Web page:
It all points to a hung parliament (I don’t say that often).

  24. Major parties on low primary votes
    Very small difference in TPP
    OPV with likely high rate of exhaustion

    It all points to a hung parliament (I don’t say that often).

  25. Historically in NSW electoral surprises fall Labor’s way. Labor more generally have a better track record on minority government or when things get tight (Carr started with a 1 seat majority). If polling continues to put them narrowly ahead I agree with the bookies, they are a better than even chance.

    Currently Ladbrokes have it at ALP $1.70 L-NP $2.25. Seems about right to me.

  26. One thing about NSW that outsiders might not realise is that the demographics of the State mean that it’s more likely than not to give the ALP a majority. Newcastle, Wollongong, and South-West Sydney tend to vote Labor no matter what, which provides the ALP with a base of about 30 seats – compare the debacles of 2011 in NSW and 2012 in Queensland: Labor’s vote share in NSW was appreciably worse, but they won three times as many seats,

    What this means is, outside of landslide results (eg 2011, 1988, 1932), Labor enters any NSW election in a winnable position, which is one reason why, since 1941 (78 years) Labor has been in office for 52 years. What we saw in 2015 was a reversion to the mean, away from the aberration of 2011.

    So, Labor is definitely in with a bit shot of taking government, even if, by any objective measure, they probably don’t deserve it.

  27. Hugo@12.20pm……………. The liberal government is very accident prone & Gladys is a poor campaigner……… look at her recent intervention in Orange……….. you can have a $25m stadium if and only if you vote National……… this ensures Orange stays with the shooters party. Labor has learned from their mistakes post 2007……. the politicans now there for Labor are mainly not those whom were there in 2011 except for I think Michael Daley and a handful in the upper house. Never ever again will the Eddie and Joe Show play out

  28. Thanks, William.
    ReachTEL 50%L/NP-50%ALP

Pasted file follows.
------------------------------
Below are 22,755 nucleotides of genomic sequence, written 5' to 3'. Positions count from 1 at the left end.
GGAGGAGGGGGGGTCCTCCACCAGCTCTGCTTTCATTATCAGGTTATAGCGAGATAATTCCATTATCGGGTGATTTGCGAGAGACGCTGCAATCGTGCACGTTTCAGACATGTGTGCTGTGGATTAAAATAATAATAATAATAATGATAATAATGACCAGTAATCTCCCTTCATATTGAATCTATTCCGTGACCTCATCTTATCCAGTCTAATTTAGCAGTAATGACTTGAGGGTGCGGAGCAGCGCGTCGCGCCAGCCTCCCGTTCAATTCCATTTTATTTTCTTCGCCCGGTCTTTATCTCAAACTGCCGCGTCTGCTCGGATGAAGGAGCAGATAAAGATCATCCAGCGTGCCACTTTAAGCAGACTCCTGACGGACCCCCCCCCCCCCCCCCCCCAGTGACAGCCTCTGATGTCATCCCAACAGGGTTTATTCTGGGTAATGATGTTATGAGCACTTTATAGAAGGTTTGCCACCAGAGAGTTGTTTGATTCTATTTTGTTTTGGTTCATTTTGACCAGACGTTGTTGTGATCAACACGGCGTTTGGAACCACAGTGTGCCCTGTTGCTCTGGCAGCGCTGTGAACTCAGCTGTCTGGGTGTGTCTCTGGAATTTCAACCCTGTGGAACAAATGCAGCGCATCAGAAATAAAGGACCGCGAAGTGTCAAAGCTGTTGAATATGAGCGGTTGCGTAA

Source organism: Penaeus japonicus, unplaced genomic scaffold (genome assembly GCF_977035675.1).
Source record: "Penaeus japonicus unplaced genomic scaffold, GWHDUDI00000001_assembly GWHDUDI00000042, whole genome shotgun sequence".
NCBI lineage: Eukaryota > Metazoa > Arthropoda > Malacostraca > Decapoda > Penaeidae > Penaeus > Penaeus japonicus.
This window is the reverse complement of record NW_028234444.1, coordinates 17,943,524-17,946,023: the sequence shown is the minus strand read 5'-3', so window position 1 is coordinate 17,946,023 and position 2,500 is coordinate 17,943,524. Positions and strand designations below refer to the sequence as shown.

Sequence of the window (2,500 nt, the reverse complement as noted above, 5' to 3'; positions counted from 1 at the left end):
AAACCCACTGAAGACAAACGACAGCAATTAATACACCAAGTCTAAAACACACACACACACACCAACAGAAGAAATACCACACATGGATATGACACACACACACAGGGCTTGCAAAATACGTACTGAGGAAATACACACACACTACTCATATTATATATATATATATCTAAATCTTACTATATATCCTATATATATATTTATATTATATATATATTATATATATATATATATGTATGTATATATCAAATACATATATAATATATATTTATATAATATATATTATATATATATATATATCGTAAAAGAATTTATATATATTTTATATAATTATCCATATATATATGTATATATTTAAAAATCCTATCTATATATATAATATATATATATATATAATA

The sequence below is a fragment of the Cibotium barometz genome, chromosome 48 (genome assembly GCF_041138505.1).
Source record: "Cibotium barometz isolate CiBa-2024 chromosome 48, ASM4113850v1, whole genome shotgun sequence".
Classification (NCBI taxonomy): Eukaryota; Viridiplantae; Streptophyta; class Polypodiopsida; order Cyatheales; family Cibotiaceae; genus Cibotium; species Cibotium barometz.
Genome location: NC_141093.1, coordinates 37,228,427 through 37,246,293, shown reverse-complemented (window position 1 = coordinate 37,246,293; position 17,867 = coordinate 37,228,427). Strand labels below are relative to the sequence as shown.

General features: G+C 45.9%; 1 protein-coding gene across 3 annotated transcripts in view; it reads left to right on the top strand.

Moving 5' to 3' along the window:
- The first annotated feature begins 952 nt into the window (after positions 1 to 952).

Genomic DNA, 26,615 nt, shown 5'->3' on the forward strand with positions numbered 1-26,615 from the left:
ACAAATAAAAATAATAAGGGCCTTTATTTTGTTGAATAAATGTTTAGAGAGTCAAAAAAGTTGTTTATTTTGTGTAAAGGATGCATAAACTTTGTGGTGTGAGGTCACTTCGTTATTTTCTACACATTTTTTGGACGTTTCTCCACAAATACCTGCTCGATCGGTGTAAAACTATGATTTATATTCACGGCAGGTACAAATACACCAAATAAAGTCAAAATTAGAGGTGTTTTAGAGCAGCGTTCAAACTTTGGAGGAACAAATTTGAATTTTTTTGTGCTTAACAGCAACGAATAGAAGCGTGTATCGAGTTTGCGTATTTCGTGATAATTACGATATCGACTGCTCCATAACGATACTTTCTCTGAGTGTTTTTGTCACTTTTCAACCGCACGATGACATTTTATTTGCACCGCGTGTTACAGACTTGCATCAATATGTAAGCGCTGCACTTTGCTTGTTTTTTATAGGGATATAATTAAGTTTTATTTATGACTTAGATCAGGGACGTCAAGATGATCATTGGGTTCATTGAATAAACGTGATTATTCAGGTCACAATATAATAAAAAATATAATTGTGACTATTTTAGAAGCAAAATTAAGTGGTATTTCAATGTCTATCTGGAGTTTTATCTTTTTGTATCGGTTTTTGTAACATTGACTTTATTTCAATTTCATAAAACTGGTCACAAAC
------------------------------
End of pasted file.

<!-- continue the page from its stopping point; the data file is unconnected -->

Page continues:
ReachTEL 49%-51%
    Newspoll 48%-52%
    Newspoll 50%-50%
    Essential 49%-51%

    Overall conclusion from the latest opinion polls since September 2018: The contest is very close, but the Liberals should be far more worried than Labor…. and the Coalition Federal Government is only adding fuel to the NSW Liberals bushfire….

  29. Alpo

    Interesting – also at least there have been polls! We were starved for polls in the Victorian election, then I think we got four in the last three days of the campaign.

    Once this week of Federal Parliament is up I expect to see more ‘campaigning’ in NSW. I wonder how many Liberals will invite Morrison or Abbott to join them on the stump, or Nationals inviting McCormack or Joyce?

  30. Another seat with the first real contest in decades is Coffs Harbour, where independent Sally Townley (a well-known Coffs city councillor) may run the Nats close after Andrew Fraser’s retirement. New Nat candidate Gurmesh Singh seems ok, so they may get away with it, but Nats have made some big local policy blunders in 2018, and got a lot of people off side, including usual Nats voters.

  31. jp this is my point about the nationals if all went bad for them they may lose lots of seats and not just the marginal one’s to labour……. to shooters and various independents as well

  32. Palaly – that is back to what it was a few weeks ago. Hugoaugogo makes the point about the electoral geography suiting Labor – in Victoria for many years it was the opposite with lots of Liberal seats on ‘comfortable’ margins in the east and south-east of Melbourne whereas Labor’s seats in the west and north-west were on enormous margins, a bit like the opposite problem the Liberals have in SA.

    So although I still think Labor is heading for minority government I am starting to think that a majority is possible, with a bit of ‘reversion to the mean’ in many seats on top of a Nationals collapse in the regions.

  33. Yesterday I heard a few minutes of Latham with Jones, the latter super agreeing with everything Latham said.

    I haven’t heard much of the shock jocks raving about the NSW election. Would it be true to say they are promoting people like Latham, the SFF and similar rather than the Liberals and Nationals?

  34. shellbell

    You need to look on the bright side. I have heard that Alan Jones is thinking of retiring. If Latham is in the upper house he can’t take over Jones’ radio show. So I figure you’ll hear less of him as an MP in Parliament with occasional interviews on 2GB than the alternative, which would be Latham on Sydney radio for hours every day!

    Fortunately in Melbourne we are beyond the 2GB transmitter’s reach, and I don’t think any of the stations here have Alan Jones on syndicated relay!

  35. shellbell

    I forgot about eight year terms – there should be a market on him remaining in One Nation that long!

    But again – eight years that he almost certainly won’t have a radio or tv show!